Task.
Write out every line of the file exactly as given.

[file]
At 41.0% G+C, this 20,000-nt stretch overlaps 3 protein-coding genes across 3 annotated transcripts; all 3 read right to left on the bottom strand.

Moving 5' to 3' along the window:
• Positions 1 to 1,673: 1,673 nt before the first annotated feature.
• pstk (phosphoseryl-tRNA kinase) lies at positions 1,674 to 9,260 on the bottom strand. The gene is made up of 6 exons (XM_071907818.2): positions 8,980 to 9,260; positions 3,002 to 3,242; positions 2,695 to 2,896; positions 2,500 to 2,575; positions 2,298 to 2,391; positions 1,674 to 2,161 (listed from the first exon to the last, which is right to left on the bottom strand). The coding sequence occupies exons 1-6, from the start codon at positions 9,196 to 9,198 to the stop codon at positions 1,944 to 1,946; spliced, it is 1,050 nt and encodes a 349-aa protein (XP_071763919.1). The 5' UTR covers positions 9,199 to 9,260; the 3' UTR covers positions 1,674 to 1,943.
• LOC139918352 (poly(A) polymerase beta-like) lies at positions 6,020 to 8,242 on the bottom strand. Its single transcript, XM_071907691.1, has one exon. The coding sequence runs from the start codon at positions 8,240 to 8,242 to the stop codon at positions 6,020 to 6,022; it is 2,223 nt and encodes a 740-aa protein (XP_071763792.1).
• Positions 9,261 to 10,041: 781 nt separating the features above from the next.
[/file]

At 41.0% G+C, this 20,000-nt stretch overlaps 3 protein-coding genes across 3 annotated transcripts; all 3 read right to left on the bottom strand.

Moving 5' to 3' along the window:
• Positions 1 to 1,673: 1,673 nt before the first annotated feature.
• pstk (phosphoseryl-tRNA kinase) lies at positions 1,674 to 9,260 on the bottom strand. The gene is made up of 6 exons (XM_071907818.2): positions 8,980 to 9,260; positions 3,002 to 3,242; positions 2,695 to 2,896; positions 2,500 to 2,575; positions 2,298 to 2,391; positions 1,674 to 2,161 (listed from the first exon to the last, which is right to left on the bottom strand). The coding sequence occupies exons 1-6, from the start codon at positions 9,196 to 9,198 to the stop codon at positions 1,944 to 1,946; spliced, it is 1,050 nt and encodes a 349-aa protein (XP_071763919.1). The 5' UTR covers positions 9,199 to 9,260; the 3' UTR covers positions 1,674 to 1,943.
• LOC139918352 (poly(A) polymerase beta-like) lies at positions 6,020 to 8,242 on the bottom strand. Its single transcript, XM_071907691.1, has one exon. The coding sequence runs from the start codon at positions 8,240 to 8,242 to the stop codon at positions 6,020 to 6,022; it is 2,223 nt and encodes a 740-aa protein (XP_071763792.1).
• Positions 9,261 to 10,041: 781 nt separating the features above from the next.